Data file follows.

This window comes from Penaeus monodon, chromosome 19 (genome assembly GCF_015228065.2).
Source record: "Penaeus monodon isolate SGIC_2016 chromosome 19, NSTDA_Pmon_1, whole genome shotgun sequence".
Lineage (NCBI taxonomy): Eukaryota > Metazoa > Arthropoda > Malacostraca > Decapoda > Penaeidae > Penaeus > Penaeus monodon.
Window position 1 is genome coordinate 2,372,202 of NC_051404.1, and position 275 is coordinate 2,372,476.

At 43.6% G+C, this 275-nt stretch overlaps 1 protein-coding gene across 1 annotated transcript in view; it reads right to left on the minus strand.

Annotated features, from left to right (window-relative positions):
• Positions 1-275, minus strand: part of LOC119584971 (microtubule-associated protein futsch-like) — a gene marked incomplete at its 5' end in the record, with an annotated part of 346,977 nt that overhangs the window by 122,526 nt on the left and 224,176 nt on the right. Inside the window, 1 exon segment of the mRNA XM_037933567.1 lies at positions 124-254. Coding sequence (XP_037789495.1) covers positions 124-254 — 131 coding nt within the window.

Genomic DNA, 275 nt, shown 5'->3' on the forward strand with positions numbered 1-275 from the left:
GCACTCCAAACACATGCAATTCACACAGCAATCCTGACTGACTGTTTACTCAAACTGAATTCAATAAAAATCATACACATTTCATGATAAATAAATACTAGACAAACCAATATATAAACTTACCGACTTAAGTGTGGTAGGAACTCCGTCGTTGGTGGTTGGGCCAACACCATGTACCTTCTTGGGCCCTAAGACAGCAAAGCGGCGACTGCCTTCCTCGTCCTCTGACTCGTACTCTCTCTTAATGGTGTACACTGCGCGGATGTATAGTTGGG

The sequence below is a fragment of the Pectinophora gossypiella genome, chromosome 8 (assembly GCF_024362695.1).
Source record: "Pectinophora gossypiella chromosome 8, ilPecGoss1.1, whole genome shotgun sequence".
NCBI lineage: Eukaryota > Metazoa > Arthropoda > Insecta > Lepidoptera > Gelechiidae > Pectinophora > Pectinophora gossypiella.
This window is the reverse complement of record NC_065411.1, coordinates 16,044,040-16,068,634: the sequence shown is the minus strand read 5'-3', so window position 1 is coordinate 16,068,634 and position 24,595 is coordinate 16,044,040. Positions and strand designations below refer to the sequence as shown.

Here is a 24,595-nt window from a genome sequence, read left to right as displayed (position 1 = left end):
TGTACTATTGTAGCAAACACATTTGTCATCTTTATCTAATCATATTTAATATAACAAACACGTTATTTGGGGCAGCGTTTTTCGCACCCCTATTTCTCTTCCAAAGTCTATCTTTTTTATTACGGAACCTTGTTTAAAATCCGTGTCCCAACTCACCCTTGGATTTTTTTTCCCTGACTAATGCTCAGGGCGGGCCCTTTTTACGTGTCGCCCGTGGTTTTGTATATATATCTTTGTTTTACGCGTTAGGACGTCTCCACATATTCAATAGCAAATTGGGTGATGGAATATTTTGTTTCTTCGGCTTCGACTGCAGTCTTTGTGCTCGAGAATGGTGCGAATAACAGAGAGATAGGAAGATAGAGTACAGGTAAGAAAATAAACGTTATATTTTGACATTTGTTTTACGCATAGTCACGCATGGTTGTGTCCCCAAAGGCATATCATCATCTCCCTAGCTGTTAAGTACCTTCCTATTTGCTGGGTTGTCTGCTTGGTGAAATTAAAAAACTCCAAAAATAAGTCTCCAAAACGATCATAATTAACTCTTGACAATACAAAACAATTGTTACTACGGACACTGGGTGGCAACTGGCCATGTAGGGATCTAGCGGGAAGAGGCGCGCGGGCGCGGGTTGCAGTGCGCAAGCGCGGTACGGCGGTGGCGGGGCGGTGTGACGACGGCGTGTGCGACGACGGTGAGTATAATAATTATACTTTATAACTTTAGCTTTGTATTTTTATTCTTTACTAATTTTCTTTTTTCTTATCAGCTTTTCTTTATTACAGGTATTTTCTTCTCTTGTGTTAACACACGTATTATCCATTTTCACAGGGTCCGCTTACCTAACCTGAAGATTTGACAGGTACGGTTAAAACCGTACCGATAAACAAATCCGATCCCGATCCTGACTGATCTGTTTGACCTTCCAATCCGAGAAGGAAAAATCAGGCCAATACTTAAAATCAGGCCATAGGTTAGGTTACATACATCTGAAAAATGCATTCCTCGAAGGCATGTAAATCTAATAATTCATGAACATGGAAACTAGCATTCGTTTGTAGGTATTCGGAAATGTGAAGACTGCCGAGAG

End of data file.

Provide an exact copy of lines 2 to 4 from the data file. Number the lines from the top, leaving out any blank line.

Source record: "Penaeus monodon isolate SGIC_2016 chromosome 19, NSTDA_Pmon_1, whole genome shotgun sequence".
Lineage (NCBI taxonomy): Eukaryota > Metazoa > Arthropoda > Malacostraca > Decapoda > Penaeidae > Penaeus > Penaeus monodon.
Window position 1 is genome coordinate 2,372,202 of NC_051404.1, and position 275 is coordinate 2,372,476.